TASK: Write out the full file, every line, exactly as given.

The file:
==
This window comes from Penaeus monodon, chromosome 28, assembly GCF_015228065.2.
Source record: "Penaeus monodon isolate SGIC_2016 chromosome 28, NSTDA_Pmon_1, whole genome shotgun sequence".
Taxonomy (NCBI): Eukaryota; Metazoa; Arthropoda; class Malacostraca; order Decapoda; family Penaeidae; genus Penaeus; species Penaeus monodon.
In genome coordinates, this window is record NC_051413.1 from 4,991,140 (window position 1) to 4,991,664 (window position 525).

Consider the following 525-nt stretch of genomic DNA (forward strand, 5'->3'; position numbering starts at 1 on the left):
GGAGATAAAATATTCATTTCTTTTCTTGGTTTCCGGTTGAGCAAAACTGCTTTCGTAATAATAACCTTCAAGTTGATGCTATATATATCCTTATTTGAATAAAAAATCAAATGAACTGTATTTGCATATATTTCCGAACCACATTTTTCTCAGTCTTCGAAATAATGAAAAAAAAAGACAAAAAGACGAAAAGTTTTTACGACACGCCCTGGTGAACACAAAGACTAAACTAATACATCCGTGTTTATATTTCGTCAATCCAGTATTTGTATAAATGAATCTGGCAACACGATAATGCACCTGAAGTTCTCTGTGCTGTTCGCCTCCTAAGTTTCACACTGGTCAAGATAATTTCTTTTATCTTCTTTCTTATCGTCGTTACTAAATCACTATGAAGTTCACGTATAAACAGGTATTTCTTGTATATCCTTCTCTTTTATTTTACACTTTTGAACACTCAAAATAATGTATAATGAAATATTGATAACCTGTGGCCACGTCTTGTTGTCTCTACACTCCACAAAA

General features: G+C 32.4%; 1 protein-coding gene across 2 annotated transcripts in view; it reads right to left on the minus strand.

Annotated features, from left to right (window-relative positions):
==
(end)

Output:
This window comes from Penaeus monodon, chromosome 28, assembly GCF_015228065.2.
Source record: "Penaeus monodon isolate SGIC_2016 chromosome 28, NSTDA_Pmon_1, whole genome shotgun sequence".
Taxonomy (NCBI): Eukaryota; Metazoa; Arthropoda; class Malacostraca; order Decapoda; family Penaeidae; genus Penaeus; species Penaeus monodon.
In genome coordinates, this window is record NC_051413.1 from 4,991,140 (window position 1) to 4,991,664 (window position 525).

Consider the following 525-nt stretch of genomic DNA (forward strand, 5'->3'; position numbering starts at 1 on the left):
GGAGATAAAATATTCATTTCTTTTCTTGGTTTCCGGTTGAGCAAAACTGCTTTCGTAATAATAACCTTCAAGTTGATGCTATATATATCCTTATTTGAATAAAAAATCAAATGAACTGTATTTGCATATATTTCCGAACCACATTTTTCTCAGTCTTCGAAATAATGAAAAAAAAAGACAAAAAGACGAAAAGTTTTTACGACACGCCCTGGTGAACACAAAGACTAAACTAATACATCCGTGTTTATATTTCGTCAATCCAGTATTTGTATAAATGAATCTGGCAACACGATAATGCACCTGAAGTTCTCTGTGCTGTTCGCCTCCTAAGTTTCACACTGGTCAAGATAATTTCTTTTATCTTCTTTCTTATCGTCGTTACTAAATCACTATGAAGTTCACGTATAAACAGGTATTTCTTGTATATCCTTCTCTTTTATTTTACACTTTTGAACACTCAAAATAATGTATAATGAAATATTGATAACCTGTGGCCACGTCTTGTTGTCTCTACACTCCACAAAA

General features: G+C 32.4%; 1 protein-coding gene across 2 annotated transcripts in view; it reads right to left on the minus strand.

Annotated features, from left to right (window-relative positions):